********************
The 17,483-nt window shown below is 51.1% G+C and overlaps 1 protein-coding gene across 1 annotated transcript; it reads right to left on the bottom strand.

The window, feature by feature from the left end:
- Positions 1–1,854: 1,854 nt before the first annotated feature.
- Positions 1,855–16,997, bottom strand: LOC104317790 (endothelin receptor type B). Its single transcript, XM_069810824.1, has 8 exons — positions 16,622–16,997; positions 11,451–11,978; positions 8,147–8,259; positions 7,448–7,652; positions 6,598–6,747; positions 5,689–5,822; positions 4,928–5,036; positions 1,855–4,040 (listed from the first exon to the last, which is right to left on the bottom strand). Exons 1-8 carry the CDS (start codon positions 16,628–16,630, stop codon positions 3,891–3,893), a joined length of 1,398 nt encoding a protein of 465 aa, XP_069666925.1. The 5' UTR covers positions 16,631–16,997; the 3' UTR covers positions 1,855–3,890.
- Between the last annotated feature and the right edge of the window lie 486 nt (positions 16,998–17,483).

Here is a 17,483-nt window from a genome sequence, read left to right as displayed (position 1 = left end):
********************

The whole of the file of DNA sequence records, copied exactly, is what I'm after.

The 17,483-nt window shown below is 51.1% G+C and overlaps 1 protein-coding gene across 1 annotated transcript; it reads right to left on the bottom strand.

The window, feature by feature from the left end:
- Positions 1–1,854: 1,854 nt before the first annotated feature.
- Positions 1,855–16,997, bottom strand: LOC104317790 (endothelin receptor type B). Its single transcript, XM_069810824.1, has 8 exons — positions 16,622–16,997; positions 11,451–11,978; positions 8,147–8,259; positions 7,448–7,652; positions 6,598–6,747; positions 5,689–5,822; positions 4,928–5,036; positions 1,855–4,040 (listed from the first exon to the last, which is right to left on the bottom strand). Exons 1-8 carry the CDS (start codon positions 16,628–16,630, stop codon positions 3,891–3,893), a joined length of 1,398 nt encoding a protein of 465 aa, XP_069666925.1. The 5' UTR covers positions 16,631–16,997; the 3' UTR covers positions 1,855–3,890.
- Between the last annotated feature and the right edge of the window lie 486 nt (positions 16,998–17,483).

Here is a 17,483-nt window from a genome sequence, read left to right as displayed (position 1 = left end):